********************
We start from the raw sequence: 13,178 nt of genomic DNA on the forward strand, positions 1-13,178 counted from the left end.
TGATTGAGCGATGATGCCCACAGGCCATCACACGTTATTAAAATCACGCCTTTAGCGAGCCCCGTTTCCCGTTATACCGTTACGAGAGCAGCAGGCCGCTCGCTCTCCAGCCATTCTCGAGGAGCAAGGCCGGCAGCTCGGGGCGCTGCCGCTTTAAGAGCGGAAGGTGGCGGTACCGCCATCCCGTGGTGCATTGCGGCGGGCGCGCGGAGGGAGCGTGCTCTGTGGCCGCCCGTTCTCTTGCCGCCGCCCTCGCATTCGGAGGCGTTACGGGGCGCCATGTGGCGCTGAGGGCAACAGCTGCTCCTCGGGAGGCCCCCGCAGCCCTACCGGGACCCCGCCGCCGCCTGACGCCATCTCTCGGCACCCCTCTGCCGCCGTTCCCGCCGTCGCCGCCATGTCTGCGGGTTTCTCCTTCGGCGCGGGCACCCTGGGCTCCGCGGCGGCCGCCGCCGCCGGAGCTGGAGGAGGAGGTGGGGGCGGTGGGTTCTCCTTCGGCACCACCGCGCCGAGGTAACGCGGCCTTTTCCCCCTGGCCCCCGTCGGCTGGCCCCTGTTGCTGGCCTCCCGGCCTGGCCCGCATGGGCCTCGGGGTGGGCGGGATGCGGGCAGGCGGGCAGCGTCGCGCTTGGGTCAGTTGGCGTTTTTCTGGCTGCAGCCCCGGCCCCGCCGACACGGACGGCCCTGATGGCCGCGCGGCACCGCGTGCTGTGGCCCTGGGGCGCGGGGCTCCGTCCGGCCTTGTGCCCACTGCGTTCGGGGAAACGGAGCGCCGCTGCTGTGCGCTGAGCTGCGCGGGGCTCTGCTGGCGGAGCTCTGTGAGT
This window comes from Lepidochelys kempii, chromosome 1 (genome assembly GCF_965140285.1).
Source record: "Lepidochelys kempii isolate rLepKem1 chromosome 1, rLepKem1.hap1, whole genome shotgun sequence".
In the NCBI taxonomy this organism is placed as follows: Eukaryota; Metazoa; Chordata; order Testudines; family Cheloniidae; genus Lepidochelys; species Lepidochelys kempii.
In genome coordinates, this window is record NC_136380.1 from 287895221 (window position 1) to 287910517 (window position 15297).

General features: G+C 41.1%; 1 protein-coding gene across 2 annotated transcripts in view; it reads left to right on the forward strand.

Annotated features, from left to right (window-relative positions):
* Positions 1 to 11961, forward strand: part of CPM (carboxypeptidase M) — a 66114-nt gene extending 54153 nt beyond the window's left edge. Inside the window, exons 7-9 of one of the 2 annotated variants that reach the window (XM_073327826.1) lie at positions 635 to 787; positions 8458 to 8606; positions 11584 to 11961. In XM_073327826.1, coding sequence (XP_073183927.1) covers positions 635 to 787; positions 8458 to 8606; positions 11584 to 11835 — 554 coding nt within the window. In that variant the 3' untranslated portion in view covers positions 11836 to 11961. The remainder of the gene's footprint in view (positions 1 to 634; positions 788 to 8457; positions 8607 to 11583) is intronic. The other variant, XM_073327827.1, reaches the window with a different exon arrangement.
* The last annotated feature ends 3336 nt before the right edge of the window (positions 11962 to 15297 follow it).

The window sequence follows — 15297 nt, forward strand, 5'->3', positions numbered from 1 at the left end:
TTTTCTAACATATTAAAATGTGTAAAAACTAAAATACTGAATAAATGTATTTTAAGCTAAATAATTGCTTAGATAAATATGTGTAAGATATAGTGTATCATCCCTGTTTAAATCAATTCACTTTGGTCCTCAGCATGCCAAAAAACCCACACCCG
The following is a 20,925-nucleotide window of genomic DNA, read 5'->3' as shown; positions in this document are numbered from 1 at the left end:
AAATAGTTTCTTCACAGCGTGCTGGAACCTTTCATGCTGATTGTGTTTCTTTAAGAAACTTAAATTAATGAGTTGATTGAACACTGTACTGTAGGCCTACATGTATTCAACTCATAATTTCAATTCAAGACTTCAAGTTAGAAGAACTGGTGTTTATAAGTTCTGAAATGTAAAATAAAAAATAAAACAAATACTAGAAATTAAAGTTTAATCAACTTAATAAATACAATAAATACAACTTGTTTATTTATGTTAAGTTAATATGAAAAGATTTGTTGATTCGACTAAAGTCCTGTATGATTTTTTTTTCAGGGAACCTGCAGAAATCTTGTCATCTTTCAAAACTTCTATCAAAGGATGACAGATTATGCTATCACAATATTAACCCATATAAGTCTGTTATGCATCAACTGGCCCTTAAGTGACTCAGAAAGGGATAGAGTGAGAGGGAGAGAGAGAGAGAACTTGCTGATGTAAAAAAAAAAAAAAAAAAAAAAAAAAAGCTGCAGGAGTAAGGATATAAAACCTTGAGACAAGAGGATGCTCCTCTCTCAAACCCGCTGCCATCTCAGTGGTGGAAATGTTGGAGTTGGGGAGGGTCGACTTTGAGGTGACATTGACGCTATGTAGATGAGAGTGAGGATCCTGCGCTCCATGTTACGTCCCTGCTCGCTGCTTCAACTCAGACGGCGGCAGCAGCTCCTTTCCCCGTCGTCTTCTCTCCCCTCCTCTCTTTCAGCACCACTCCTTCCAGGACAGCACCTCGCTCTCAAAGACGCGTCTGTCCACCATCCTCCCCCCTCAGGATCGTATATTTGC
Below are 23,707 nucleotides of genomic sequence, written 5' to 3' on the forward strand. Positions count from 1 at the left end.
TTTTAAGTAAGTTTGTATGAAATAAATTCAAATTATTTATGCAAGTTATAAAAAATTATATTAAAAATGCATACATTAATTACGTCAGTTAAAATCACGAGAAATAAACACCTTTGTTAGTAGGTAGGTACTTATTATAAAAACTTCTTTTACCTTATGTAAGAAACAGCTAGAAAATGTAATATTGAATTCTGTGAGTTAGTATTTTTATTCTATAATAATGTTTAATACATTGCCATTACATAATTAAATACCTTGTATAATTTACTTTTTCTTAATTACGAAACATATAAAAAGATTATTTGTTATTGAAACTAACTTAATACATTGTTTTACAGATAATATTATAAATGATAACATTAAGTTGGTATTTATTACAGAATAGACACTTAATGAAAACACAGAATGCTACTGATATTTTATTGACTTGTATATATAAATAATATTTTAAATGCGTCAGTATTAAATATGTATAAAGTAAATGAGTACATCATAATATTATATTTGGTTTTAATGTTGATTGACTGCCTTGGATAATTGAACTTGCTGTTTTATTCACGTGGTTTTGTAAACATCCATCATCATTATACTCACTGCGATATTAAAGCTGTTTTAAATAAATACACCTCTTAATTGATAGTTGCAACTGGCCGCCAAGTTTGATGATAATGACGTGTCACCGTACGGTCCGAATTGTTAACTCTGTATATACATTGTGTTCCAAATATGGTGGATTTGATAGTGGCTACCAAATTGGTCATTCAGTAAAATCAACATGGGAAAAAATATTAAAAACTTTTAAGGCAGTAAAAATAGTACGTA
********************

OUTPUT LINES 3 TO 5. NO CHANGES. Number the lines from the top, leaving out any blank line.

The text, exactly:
This window comes from Lepidochelys kempii, chromosome 1 (genome assembly GCF_965140285.1).
Source record: "Lepidochelys kempii isolate rLepKem1 chromosome 1, rLepKem1.hap1, whole genome shotgun sequence".
In the NCBI taxonomy this organism is placed as follows: Eukaryota; Metazoa; Chordata; order Testudines; family Cheloniidae; genus Lepidochelys; species Lepidochelys kempii.